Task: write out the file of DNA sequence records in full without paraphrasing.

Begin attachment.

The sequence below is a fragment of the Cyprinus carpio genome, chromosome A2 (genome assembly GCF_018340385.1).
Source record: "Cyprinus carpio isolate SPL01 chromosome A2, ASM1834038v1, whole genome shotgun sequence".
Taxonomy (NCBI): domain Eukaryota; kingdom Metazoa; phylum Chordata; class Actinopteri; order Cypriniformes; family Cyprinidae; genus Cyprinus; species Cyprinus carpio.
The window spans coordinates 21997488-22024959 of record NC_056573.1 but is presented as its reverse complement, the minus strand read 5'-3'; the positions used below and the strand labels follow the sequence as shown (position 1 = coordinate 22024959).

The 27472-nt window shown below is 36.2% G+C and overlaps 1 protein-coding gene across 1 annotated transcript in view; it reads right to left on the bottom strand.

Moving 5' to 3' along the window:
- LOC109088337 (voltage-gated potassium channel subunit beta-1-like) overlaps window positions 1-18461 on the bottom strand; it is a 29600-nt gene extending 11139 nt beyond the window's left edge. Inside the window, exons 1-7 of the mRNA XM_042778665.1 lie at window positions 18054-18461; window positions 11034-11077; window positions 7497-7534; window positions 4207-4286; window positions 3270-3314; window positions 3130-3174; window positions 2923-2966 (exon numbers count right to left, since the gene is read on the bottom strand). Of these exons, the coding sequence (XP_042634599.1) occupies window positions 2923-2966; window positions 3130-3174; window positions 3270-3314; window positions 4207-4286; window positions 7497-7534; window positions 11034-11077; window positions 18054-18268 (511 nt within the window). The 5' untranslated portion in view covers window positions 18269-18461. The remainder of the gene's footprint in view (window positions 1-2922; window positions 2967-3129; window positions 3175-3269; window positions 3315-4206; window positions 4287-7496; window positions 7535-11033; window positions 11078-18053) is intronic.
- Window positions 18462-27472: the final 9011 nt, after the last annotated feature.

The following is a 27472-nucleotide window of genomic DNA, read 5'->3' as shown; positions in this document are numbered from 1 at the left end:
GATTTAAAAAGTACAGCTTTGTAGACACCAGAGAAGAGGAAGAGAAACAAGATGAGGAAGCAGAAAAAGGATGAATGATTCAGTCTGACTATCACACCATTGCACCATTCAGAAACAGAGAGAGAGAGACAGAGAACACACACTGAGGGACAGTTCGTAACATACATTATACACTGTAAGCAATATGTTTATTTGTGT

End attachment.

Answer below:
The sequence below is a fragment of the Cyprinus carpio genome, chromosome A2 (genome assembly GCF_018340385.1).
Source record: "Cyprinus carpio isolate SPL01 chromosome A2, ASM1834038v1, whole genome shotgun sequence".
Taxonomy (NCBI): domain Eukaryota; kingdom Metazoa; phylum Chordata; class Actinopteri; order Cypriniformes; family Cyprinidae; genus Cyprinus; species Cyprinus carpio.
The window spans coordinates 21997488-22024959 of record NC_056573.1 but is presented as its reverse complement, the minus strand read 5'-3'; the positions used below and the strand labels follow the sequence as shown (position 1 = coordinate 22024959).

The 27472-nt window shown below is 36.2% G+C and overlaps 1 protein-coding gene across 1 annotated transcript in view; it reads right to left on the bottom strand.

Moving 5' to 3' along the window:
- LOC109088337 (voltage-gated potassium channel subunit beta-1-like) overlaps window positions 1-18461 on the bottom strand; it is a 29600-nt gene extending 11139 nt beyond the window's left edge. Inside the window, exons 1-7 of the mRNA XM_042778665.1 lie at window positions 18054-18461; window positions 11034-11077; window positions 7497-7534; window positions 4207-4286; window positions 3270-3314; window positions 3130-3174; window positions 2923-2966 (exon numbers count right to left, since the gene is read on the bottom strand). Of these exons, the coding sequence (XP_042634599.1) occupies window positions 2923-2966; window positions 3130-3174; window positions 3270-3314; window positions 4207-4286; window positions 7497-7534; window positions 11034-11077; window positions 18054-18268 (511 nt within the window). The 5' untranslated portion in view covers window positions 18269-18461. The remainder of the gene's footprint in view (window positions 1-2922; window positions 2967-3129; window positions 3175-3269; window positions 3315-4206; window positions 4287-7496; window positions 7535-11033; window positions 11078-18053) is intronic.
- Window positions 18462-27472: the final 9011 nt, after the last annotated feature.

The following is a 27472-nucleotide window of genomic DNA, read 5'->3' as shown; positions in this document are numbered from 1 at the left end:
GATTTAAAAAGTACAGCTTTGTAGACACCAGAGAAGAGGAAGAGAAACAAGATGAGGAAGCAGAAAAAGGATGAATGATTCAGTCTGACTATCACACCATTGCACCATTCAGAAACAGAGAGAGAGAGACAGAGAACACACACTGAGGGACAGTTCGTAACATACATTATACACTGTAAGCAATATGTTTATTTGTGT